Collection: Dia de Muertos

A visual journey through Oaxca's sacred conversation with death.

There are people that create images and those that collect images. I collect mine. Since boyhood, I’ve found myself drawn to a seemingly simple action - a mostly unconscious editing and arranging of the things that pass through my eyes. Innately, I struggled for a path - a process that might contain my compositional thought - a method to record the way I thought something should look when I organized it in my mind. As a boy, drawing filled that need. After years of intentional and aimless sketching, I developed a fascination with super-realism and a love/hate relationship with exactness. I developed enough skill to begin drawings, but I lacked the patience necessary to complete them. I needed something quicker but with bookends,. In my pre-teen years, a camera and a scoutmaster proved to me that pencil and paper could not keep up with my poly-thinking mind. What began was my life-long exploration of equipment, technique and creativity that has since accompanied me on all my adventures. Ultimately, I’m an experientialist. I thrive on interest, investigation (often distraction) and an invitation to immersion. As an experientialist, I struggle to deny any of these pursuits. On account of this, not in spite of it, I’m able to present work that speaks for me with several different voices. One voice might tell a story of a tangent culture that embraces its own traditions as much as we embrace ours. One may describe a landscape that can never be repeated and leaves the viewer to craft their own adventure. Another voice takes a closer look at what we tend to pass over, only to hand it over to the viewer to add their own interplay - as collaborator. No matter what I choose, it’s what I’ve seen. Another collected experience.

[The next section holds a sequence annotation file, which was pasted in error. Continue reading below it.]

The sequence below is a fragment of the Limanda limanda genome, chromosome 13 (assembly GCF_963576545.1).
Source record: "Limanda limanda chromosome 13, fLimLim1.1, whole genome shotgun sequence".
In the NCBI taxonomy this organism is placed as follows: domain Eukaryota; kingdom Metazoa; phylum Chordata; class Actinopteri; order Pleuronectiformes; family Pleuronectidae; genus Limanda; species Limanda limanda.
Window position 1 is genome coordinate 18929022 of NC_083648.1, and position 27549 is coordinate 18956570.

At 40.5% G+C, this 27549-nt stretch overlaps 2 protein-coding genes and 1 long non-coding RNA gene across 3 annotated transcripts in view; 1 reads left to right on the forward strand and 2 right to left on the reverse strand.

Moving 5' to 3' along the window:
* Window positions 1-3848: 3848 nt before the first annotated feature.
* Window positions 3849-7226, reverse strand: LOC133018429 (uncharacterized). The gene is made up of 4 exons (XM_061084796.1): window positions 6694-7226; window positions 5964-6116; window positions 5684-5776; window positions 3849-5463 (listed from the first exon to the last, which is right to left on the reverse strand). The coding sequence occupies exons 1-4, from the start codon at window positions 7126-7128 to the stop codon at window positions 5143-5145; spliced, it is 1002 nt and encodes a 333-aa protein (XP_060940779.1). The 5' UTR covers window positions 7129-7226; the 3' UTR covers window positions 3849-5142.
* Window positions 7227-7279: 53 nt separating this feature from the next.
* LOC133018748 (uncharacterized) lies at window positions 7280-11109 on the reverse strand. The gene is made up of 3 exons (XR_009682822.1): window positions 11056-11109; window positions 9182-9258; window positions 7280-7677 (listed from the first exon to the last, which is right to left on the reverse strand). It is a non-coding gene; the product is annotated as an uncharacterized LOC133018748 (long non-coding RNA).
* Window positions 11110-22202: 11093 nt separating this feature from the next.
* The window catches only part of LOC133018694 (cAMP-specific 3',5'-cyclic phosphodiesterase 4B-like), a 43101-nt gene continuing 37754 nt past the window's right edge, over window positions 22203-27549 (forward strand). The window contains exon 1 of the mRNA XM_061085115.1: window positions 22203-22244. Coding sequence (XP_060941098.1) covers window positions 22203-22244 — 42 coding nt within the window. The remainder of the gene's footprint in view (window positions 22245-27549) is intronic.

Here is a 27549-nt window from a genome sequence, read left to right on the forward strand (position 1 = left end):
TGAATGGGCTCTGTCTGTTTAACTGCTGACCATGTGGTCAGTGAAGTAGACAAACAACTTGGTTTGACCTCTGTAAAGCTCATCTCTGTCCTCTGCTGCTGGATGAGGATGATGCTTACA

“For me, the camera is a sketch book, an instrument of intuition and spontaneity.” - Henri Cartier-Bresson